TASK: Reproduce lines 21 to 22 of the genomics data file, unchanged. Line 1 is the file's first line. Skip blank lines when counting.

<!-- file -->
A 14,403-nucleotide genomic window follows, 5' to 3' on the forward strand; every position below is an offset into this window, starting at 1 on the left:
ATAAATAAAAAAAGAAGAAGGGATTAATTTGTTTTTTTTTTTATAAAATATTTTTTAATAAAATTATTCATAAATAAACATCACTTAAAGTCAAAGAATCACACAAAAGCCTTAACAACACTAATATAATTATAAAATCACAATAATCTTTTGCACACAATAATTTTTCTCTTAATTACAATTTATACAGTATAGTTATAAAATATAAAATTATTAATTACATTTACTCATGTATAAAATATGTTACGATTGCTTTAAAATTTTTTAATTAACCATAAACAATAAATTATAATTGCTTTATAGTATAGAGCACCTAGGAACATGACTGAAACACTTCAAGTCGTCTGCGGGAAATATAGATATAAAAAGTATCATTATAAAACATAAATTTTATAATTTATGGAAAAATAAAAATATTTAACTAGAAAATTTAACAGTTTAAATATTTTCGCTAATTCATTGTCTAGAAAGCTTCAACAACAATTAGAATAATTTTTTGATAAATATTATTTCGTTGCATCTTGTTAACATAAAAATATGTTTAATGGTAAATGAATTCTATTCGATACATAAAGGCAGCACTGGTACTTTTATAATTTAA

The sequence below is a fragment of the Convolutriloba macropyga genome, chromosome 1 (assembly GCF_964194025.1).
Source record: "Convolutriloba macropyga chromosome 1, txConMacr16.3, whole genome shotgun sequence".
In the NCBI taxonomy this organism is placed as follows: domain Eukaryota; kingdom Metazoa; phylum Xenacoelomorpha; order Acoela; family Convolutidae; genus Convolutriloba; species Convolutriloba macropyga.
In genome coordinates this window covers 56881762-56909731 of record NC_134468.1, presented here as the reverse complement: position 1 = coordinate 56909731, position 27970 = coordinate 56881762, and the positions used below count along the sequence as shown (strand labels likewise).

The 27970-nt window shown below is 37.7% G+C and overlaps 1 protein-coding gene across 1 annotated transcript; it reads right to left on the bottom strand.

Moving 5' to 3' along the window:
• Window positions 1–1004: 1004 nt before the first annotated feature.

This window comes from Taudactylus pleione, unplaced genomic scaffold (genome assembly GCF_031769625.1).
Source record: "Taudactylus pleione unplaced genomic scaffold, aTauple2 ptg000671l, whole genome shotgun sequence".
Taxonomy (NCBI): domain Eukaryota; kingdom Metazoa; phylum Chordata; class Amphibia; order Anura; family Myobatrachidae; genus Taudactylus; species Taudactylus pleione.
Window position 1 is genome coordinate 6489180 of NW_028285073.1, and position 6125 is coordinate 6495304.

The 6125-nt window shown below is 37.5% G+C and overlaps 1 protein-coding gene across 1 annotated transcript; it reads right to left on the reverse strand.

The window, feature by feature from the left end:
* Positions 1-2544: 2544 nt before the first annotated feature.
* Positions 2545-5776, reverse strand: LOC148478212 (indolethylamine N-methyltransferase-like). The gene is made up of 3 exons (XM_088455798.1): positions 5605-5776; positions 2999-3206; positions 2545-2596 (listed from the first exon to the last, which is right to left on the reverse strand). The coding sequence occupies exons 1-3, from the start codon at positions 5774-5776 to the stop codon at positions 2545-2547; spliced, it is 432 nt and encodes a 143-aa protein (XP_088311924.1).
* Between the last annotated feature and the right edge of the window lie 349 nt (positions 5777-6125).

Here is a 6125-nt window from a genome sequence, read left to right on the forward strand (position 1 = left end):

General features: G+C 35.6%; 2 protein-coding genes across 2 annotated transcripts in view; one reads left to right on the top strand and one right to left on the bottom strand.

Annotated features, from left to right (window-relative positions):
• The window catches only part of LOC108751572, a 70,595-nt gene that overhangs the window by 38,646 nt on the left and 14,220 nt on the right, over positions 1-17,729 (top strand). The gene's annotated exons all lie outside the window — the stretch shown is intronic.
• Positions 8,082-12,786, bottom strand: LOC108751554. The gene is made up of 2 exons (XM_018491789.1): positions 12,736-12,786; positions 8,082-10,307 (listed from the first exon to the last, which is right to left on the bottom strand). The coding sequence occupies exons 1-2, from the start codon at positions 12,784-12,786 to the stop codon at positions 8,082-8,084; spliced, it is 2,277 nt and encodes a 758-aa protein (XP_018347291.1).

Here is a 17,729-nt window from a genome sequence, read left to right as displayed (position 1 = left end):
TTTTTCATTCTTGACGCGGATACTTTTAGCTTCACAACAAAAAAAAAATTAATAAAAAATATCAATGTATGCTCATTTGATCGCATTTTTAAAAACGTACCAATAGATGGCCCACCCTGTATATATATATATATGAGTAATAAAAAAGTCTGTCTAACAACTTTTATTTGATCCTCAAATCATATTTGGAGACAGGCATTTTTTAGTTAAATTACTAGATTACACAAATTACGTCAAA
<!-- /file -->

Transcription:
Annotated features, from left to right (window-relative positions):
• The window catches only part of LOC108751572, a 70,595-nt gene that overhangs the window by 38,646 nt on the left and 14,220 nt on the right, over positions 1-17,729 (top strand). The gene's annotated exons all lie outside the window — the stretch shown is intronic.